July 27, 2018
Murakami’s new book faces restrictions in Hong Kong
by Nikki Griffiths
Haruki Murakami is one of Japan’s most celebrated authors, selling millions of prize-winning books across the world. His new novel Killing Commendatore went on sale in Japan and China last year and is due for publication in the UK and the US this October. While many are anticipating it eagerly, officials in Hong Kong have greeted its publication with consternation. Last week, according the South China Morning Post’s Ng Kang-chung, Danny Mok, and Su Xinqi, Hong Kong’s Obscene Articles Tribunal categorised the book as a “Class Two” publication — meaning it’s considered “indecent.” It will be made inaccessible to minors in the territory’s libraries, must be sold in a wrapping that obscures its cover, and was removed from shelves at last week’s Hong Kong Book Fair. Anyone is violation of these conditions could end up with a HK$400,000 fine (US$51,000) and twelve-month spell in prison.
So what are the book’s crimes? The tribuna is presided over by a magistrate and at least two members selected from a panel of adjudicators. The list of characteristics that can lead to a finding of indecency includes “violence, depravity and repulsiveness.” In a related piece, Su explains:
A spokeswoman of the office said it received a public complaint about the novel containing “explicit sexual details”, and later submitted it to the tribunal “in line with the established practice”.
The adjudicators appointed as a tribunal usually consider the article in private and issue an interim classification within five days from when the application is submitted.
They take into account standards of morality, decency and propriety as generally accepted by reasonable members of the community, the people for whom the work is intended, and whether the article has an honest purpose or is merely seeking to camouflage unacceptable material.
Official data from the judiciary showed that from 2011 to 2017, 1,777 submitted articles were rated Class Two and 701 Class Three.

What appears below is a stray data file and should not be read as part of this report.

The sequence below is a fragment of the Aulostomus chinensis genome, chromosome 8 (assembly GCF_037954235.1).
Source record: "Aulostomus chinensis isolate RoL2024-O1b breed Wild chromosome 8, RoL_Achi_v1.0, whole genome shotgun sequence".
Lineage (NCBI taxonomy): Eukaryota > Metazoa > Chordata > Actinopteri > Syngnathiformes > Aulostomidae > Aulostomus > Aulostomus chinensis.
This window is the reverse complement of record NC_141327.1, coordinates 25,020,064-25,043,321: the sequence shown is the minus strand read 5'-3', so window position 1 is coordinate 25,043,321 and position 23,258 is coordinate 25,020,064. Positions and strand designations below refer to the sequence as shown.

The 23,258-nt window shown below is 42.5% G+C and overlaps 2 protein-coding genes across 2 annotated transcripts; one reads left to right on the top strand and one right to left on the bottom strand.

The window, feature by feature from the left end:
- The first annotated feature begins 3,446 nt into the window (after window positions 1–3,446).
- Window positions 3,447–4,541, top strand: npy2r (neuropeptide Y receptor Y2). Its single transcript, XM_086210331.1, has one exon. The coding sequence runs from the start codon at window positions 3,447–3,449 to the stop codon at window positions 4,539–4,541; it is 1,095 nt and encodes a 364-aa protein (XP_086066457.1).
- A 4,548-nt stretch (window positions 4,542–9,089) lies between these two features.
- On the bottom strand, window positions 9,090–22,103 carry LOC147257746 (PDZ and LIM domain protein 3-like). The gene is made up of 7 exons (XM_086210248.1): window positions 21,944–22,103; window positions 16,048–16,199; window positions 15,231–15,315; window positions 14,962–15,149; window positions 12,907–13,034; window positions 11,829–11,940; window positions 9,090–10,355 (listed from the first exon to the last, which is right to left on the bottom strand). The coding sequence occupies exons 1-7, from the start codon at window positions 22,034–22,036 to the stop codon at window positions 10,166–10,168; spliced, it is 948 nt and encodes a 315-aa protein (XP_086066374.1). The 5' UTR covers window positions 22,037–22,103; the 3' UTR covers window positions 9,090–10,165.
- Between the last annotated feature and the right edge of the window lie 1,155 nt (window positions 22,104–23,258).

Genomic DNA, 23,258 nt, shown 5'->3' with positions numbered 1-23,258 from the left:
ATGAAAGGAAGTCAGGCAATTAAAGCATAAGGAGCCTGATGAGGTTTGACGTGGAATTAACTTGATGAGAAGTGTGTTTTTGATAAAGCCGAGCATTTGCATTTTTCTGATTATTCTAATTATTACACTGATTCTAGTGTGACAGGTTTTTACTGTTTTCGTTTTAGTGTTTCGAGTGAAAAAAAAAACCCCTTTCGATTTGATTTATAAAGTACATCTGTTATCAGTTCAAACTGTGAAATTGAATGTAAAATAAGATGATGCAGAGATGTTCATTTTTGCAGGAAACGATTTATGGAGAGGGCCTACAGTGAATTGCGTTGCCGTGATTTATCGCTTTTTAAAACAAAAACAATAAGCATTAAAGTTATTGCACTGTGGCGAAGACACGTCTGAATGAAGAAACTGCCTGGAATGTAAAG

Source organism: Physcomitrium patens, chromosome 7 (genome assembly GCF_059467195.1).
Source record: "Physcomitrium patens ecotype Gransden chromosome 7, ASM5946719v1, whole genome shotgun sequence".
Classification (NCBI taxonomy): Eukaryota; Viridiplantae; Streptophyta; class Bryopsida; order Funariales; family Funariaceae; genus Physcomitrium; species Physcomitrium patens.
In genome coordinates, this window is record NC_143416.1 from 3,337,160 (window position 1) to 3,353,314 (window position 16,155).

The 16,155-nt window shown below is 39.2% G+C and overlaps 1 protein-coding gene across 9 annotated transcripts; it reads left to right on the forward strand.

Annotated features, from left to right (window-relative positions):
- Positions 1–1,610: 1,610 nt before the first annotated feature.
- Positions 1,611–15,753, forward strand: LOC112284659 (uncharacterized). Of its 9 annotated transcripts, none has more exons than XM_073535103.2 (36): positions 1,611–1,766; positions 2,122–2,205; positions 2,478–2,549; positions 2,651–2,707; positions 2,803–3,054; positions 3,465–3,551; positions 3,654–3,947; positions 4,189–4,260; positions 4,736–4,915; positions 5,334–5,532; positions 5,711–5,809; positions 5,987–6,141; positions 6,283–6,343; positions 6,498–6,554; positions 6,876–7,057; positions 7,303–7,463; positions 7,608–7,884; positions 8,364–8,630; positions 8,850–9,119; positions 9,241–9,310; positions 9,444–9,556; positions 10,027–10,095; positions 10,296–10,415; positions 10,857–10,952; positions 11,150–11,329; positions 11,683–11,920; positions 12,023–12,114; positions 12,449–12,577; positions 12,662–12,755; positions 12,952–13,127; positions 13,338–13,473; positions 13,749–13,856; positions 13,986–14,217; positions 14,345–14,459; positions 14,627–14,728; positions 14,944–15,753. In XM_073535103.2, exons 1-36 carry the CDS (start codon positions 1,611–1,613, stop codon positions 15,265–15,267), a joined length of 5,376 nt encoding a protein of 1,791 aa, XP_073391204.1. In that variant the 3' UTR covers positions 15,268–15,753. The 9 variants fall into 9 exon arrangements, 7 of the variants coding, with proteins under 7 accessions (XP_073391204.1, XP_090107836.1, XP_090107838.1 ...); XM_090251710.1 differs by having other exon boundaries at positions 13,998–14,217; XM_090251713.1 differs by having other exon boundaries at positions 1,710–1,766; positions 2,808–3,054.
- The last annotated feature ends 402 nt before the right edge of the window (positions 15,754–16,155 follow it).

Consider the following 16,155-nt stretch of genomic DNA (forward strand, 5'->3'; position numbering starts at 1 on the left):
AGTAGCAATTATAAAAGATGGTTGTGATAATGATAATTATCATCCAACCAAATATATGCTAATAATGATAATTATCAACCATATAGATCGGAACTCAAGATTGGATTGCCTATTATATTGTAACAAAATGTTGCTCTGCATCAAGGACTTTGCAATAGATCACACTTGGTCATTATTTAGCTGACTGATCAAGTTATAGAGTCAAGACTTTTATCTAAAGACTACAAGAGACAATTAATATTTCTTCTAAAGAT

There is sex in the book, but we’re not talking about graphic sleaze. According to the UK publisher, Penguin: “The novel is centred on art and its creation. The story centres on a painter dealing with his separation from his wife. He goes to stay in a famous artist’s house and discovers a mysterious painting in the attic that shares the book’s title.” Wow, filthy.
Lee Hoi-lam, a modern literature instructor at Polytechnic University in Hong Kong who says he’s read all of Murakami’s novels, told the South China Morning Post that given the book was published in Chinese half a year ago, the tribunal’s decision was “without rhyme or reason.” He went on to say, “In the book, sex is depicted for valid purposes, such as to reflect the main character’s emotional changes, instead of to arouse sexual pleasure among readers.”
The ruling has faced widespread criticism. More than 2,100 have signed an online petition opposing the censorship, Su writes. As she goes on to explain, this particular designation highlights a much wider problem in the country:
Critics claim the decision has brought shame on Hong Kong’s culture of freedom and openness and have criticised the “flawed judging system”, in which adjudicators are not required to possess a certain level of literary knowledge.
They worry the rating for Murakami’s novel Killing Commendatore—which includes occasional descriptions of sex like most of his books—will set a precedent and “Hong Kong would become the most conservative Chinese area”.
Jason Y Ng, president of PEN Hong Kong, told Alison Flood at the Guardian that “for a place that holds itself out as Asia’s world city, the Hong Kong authorities’ views toward sexuality and the literary treatment of it are archaic.” He continued:
“They are also arbitrary: who is to say Mr Murakami’s depiction of sex in Killing Commendatore is any more indecent than that in a James Joyce or Henry Miller novel? And yet the former is banned from a literary event and the latter is taught in school as classics.”
It is possible for the ruling to be overturned. Su writes, “Any person who submits, or is entitled to submit, the article for application can require the tribunal to review its decision at a full public hearing.” She adds that two reviews over the past ten years have found that the tribunal should be abolished altogether. A slate of official changes aimed at improving the representativeness and transparency of the body currently awaits enactment.
At least the novel avoided a Class Three categorisation, which would mean a total ban. For now the Class Two ruling remains in place.
Nikki Griffiths is the managing director of Melville House UK.